Enjoy Some Off Time
Before jumping right into lacrosse activities this summer, I think its important that all goalies take a little time off.
Most lacrosse players but especially goalies tend to get a little burnt out towards the end of a season of taking shots. A little time away from the game will help refuel your passion for lacrosse once you restart.
Like any physical activity a little rest and recovery will help you in the long run.
Lacrosse camps are pricey. A 3 or 4-day overnight camp can cost well over $700. And if you don’t live in the area, factor in another 400 or so for a plane flight and perhaps a hotel.
If you and your family are in a position to attend multiple summer camps, that’s great. But if you can only afford to attend one camp, it better be the right one.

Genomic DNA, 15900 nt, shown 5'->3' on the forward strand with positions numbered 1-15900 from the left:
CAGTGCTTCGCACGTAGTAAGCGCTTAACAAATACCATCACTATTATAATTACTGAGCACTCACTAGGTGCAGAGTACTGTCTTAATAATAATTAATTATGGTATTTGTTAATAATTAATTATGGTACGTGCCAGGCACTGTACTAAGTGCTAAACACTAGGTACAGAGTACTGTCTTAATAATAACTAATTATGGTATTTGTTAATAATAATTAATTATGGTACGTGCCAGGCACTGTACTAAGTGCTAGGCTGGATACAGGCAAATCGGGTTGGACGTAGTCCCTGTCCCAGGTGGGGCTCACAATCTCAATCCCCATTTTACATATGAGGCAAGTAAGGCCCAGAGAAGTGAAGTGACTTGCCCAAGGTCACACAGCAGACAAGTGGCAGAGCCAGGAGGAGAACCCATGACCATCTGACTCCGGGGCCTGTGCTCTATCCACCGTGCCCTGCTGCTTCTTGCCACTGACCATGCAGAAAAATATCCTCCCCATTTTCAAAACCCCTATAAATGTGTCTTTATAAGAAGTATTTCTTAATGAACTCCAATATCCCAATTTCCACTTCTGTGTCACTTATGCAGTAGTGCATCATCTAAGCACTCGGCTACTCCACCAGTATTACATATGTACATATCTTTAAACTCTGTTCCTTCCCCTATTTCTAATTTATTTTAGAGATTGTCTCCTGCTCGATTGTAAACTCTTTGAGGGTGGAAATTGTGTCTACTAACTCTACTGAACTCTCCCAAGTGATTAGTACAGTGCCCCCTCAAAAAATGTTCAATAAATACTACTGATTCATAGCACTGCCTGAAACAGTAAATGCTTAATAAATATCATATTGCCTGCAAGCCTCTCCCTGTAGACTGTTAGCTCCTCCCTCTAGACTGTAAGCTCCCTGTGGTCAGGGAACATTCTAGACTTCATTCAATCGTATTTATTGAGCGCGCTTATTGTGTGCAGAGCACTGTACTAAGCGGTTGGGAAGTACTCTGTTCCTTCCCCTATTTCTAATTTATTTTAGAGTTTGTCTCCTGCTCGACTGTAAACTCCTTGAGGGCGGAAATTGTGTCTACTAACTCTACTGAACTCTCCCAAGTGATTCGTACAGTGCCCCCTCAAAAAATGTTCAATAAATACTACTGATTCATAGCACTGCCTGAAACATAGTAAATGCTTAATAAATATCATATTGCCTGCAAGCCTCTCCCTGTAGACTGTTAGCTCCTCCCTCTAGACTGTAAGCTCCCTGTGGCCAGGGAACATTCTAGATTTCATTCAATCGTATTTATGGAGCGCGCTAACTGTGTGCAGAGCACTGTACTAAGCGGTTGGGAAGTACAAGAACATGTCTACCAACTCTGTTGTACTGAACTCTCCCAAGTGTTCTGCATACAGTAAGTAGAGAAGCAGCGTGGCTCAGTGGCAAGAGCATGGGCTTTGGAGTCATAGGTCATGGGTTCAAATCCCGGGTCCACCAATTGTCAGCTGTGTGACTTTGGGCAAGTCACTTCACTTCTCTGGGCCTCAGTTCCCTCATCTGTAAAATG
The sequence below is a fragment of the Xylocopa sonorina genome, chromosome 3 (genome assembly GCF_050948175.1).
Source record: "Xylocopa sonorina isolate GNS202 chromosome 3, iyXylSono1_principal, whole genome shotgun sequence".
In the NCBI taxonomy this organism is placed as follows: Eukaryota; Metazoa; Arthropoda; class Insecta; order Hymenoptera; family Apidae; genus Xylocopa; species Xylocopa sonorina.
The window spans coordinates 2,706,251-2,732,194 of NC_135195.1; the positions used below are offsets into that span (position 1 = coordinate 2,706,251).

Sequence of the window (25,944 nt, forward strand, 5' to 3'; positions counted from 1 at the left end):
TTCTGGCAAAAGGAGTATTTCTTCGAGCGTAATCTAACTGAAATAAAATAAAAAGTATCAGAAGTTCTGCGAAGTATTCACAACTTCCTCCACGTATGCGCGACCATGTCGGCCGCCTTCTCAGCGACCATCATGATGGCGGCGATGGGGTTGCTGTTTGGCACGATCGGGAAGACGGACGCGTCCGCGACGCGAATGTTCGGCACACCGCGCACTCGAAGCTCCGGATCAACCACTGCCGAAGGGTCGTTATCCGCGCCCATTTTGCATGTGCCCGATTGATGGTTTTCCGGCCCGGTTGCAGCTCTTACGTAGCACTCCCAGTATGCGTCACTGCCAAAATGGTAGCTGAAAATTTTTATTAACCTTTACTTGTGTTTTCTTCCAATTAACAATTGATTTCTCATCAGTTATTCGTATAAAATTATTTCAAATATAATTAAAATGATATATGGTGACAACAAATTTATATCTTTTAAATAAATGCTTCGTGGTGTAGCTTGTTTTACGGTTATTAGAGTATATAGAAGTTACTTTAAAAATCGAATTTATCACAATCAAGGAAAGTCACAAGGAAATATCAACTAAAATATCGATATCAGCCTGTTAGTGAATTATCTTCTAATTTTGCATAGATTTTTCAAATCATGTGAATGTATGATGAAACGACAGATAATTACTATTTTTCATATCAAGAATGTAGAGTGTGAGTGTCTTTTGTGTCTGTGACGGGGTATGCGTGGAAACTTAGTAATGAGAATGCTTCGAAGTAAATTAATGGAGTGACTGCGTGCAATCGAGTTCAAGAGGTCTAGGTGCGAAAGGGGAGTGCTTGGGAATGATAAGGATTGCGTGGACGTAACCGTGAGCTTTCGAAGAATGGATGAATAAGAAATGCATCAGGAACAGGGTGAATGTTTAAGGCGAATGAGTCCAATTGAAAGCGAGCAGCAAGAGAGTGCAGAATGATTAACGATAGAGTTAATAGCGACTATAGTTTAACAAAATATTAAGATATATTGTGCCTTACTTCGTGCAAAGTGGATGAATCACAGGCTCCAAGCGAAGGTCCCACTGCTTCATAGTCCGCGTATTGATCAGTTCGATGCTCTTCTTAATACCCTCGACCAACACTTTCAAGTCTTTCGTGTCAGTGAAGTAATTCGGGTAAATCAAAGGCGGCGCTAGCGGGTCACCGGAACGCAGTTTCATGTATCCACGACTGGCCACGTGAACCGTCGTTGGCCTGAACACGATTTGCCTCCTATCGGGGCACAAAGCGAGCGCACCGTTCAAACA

There 3 types of camps – lacrosse goalie camps, general lacrosse camps, and showcase / prospect camp.
There is also the option to work 1-on-1 with a private goalie coach if you can find one and can afford it.
The important thing is to do an accurate self assessment of where you’re at in your goalie game. If you need to improve you’ll be better attending a goalie camp or a general lacrosse camp.
If you think you’re ready to play at the college level and want to get some exposure, try the showcase.
And don’t forget to take a break from lacrosse if you’re burnt out.
Regardless of which camp you choose to attend this summer, I’m happy you’re devoting time to improving as a goalie. That’s the important thing.
Until next time! Coach Damon
Anything I missed on lacrosse goalie camps? Any other questions? Leave me a comment down below.
Main photo by Travis Warren.